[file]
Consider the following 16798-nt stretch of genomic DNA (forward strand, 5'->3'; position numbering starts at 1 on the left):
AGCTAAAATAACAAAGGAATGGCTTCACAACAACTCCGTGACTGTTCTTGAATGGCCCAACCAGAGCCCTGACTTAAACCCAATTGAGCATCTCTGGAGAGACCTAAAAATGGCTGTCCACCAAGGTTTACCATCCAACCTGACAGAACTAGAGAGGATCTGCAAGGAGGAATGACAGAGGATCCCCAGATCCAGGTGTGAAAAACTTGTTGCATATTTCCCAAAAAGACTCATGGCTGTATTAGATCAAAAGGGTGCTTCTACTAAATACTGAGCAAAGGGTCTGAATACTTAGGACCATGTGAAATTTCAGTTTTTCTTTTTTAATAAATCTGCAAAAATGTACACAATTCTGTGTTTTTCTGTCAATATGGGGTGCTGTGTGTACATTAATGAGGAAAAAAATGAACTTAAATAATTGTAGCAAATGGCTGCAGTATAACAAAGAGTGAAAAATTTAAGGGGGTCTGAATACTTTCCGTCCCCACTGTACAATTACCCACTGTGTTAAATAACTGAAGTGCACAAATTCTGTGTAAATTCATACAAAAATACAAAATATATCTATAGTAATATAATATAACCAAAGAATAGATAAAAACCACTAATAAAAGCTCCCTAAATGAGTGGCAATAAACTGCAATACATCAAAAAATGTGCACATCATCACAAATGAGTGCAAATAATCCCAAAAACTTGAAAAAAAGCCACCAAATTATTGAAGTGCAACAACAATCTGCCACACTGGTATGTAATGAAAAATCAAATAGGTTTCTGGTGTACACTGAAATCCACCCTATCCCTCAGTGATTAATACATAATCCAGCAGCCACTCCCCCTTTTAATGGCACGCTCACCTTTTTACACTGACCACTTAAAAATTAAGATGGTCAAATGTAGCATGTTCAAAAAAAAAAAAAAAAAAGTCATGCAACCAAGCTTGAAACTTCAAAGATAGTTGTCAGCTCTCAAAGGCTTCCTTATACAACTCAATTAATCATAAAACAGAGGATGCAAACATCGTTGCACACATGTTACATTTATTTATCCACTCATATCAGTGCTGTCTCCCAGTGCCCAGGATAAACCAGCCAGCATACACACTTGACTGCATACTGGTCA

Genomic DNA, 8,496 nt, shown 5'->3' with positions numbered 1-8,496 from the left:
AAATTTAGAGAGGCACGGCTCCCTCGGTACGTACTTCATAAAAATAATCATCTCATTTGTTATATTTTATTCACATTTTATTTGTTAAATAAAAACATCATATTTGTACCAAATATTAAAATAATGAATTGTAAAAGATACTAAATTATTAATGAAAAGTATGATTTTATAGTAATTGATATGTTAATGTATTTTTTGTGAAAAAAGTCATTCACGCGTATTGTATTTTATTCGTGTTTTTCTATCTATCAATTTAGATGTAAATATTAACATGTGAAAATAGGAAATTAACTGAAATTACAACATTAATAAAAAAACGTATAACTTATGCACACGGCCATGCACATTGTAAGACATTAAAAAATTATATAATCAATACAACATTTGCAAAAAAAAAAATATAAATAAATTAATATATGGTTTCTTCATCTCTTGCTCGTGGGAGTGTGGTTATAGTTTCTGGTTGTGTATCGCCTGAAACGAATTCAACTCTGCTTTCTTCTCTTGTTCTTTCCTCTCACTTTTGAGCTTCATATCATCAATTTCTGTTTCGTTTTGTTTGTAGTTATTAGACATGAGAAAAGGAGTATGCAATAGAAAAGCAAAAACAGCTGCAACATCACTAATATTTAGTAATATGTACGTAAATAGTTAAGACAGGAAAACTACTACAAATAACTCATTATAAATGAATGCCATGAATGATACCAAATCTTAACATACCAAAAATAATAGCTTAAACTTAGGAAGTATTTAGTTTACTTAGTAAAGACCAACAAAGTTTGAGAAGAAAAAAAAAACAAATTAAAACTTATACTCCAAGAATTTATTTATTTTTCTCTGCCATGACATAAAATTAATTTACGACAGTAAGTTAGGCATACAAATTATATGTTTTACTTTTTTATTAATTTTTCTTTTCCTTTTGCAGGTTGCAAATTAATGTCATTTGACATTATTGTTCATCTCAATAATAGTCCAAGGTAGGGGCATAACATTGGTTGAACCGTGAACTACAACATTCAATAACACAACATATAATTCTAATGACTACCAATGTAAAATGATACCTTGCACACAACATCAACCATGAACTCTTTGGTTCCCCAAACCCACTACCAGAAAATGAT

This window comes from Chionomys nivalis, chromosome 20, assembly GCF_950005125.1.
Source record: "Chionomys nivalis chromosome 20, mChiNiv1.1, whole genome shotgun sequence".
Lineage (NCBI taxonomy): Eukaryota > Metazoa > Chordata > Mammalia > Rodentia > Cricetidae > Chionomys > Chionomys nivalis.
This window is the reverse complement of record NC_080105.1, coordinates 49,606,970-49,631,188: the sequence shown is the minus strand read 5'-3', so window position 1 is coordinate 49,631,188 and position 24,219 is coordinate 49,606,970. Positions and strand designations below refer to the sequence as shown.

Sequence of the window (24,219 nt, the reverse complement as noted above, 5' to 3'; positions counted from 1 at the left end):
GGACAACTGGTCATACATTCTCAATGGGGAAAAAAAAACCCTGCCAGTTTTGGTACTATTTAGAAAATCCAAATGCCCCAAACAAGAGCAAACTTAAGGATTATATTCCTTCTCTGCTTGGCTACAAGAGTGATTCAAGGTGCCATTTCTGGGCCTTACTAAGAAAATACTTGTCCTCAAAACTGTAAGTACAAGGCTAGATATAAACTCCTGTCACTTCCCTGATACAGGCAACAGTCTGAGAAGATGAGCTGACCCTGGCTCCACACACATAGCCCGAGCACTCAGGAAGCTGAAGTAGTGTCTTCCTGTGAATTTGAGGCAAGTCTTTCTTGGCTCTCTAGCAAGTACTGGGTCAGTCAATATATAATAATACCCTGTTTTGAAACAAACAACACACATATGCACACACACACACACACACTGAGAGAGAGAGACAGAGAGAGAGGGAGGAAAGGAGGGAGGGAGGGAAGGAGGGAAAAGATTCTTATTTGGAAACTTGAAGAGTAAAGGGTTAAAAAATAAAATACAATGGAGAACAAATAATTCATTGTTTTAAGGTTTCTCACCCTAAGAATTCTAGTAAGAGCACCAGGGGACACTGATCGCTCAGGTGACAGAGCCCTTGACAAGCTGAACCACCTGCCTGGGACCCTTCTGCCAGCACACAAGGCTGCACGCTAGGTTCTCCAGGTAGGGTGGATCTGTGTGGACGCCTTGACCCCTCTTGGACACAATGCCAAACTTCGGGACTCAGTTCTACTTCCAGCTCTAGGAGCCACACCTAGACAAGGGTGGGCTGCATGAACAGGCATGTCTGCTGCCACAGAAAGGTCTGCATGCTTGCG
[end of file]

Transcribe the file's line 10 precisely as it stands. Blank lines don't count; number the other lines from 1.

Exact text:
GGACAACTGGTCATACATTCTCAATGGGGAAAAAAAAACCCTGCCAGTTTTGGTACTATTTAGAAAATCCAAATGCCCCAAACAAGAGCAAACTTAAGGATTATATTCCTTCTCTGCTTGGCTACAAGAGTGATTCAAGGTGCCATTTCTGGGCCTTACTAAGAAAATACTTGTCCTCAAAACTGTAAGTACAAGGCTAGATATAAACTCCTGTCACTTCCCTGATACAGGCAACAGTCTGAGAAGATGAGCTGACCCTGGCTCCACACACATAGCCCGAGCACTCAGGAAGCTGAAGTAGTGTCTTCCTGTGAATTTGAGGCAAGTCTTTCTTGGCTCTCTAGCAAGTACTGGGTCAGTCAATATATAATAATACCCTGTTTTGAAACAAACAACACACATATGCACACACACACACACACACTGAGAGAGAGAGACAGAGAGAGAGGGAGGAAAGGAGGGAGGGAGGGAAGGAGGGAAAAGATTCTTATTTGGAAACTTGAAGAGTAAAGGGTTAAAAAATAAAATACAATGGAGAACAAATAATTCATTGTTTTAAGGTTTCTCACCCTAAGAATTCTAGTAAGAGCACCAGGGGACACTGATCGCTCAGGTGACAGAGCCCTTGACAAGCTGAACCACCTGCCTGGGACCCTTCTGCCAGCACACAAGGCTGCACGCTAGGTTCTCCAGGTAGGGTGGATCTGTGTGGACGCCTTGACCCCTCTTGGACACAATGCCAAACTTCGGGACTCAGTTCTACTTCCAGCTCTAGGAGCCACACCTAGACAAGGGTGGGCTGCATGAACAGGCATGTCTGCTGCCACAGAAAGGTCTGCATGCTTGCG